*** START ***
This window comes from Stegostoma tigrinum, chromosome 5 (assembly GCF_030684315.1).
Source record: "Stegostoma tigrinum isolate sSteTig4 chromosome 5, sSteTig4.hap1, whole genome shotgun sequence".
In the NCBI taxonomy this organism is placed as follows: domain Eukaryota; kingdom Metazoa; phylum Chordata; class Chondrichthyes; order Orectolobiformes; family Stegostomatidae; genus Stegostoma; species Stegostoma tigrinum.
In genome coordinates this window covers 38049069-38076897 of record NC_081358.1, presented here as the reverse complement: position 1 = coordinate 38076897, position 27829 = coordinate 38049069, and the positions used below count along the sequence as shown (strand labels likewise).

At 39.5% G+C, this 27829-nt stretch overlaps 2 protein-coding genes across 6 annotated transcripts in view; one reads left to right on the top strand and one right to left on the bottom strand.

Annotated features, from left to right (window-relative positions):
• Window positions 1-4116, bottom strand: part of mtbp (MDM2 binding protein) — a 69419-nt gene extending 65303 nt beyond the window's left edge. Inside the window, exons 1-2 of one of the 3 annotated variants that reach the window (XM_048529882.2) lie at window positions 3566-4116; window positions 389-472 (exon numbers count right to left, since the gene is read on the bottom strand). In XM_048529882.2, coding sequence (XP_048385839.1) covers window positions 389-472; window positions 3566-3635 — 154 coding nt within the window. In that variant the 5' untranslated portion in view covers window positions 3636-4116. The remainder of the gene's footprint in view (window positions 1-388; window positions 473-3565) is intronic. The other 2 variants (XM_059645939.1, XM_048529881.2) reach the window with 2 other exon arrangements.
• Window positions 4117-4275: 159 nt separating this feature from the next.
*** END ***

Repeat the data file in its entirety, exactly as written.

This window comes from Stegostoma tigrinum, chromosome 5 (assembly GCF_030684315.1).
Source record: "Stegostoma tigrinum isolate sSteTig4 chromosome 5, sSteTig4.hap1, whole genome shotgun sequence".
In the NCBI taxonomy this organism is placed as follows: domain Eukaryota; kingdom Metazoa; phylum Chordata; class Chondrichthyes; order Orectolobiformes; family Stegostomatidae; genus Stegostoma; species Stegostoma tigrinum.
In genome coordinates this window covers 38049069-38076897 of record NC_081358.1, presented here as the reverse complement: position 1 = coordinate 38076897, position 27829 = coordinate 38049069, and the positions used below count along the sequence as shown (strand labels likewise).

At 39.5% G+C, this 27829-nt stretch overlaps 2 protein-coding genes across 6 annotated transcripts in view; one reads left to right on the top strand and one right to left on the bottom strand.

Annotated features, from left to right (window-relative positions):
• Window positions 1-4116, bottom strand: part of mtbp (MDM2 binding protein) — a 69419-nt gene extending 65303 nt beyond the window's left edge. Inside the window, exons 1-2 of one of the 3 annotated variants that reach the window (XM_048529882.2) lie at window positions 3566-4116; window positions 389-472 (exon numbers count right to left, since the gene is read on the bottom strand). In XM_048529882.2, coding sequence (XP_048385839.1) covers window positions 389-472; window positions 3566-3635 — 154 coding nt within the window. In that variant the 5' untranslated portion in view covers window positions 3636-4116. The remainder of the gene's footprint in view (window positions 1-388; window positions 473-3565) is intronic. The other 2 variants (XM_059645939.1, XM_048529881.2) reach the window with 2 other exon arrangements.
• Window positions 4117-4275: 159 nt separating this feature from the next.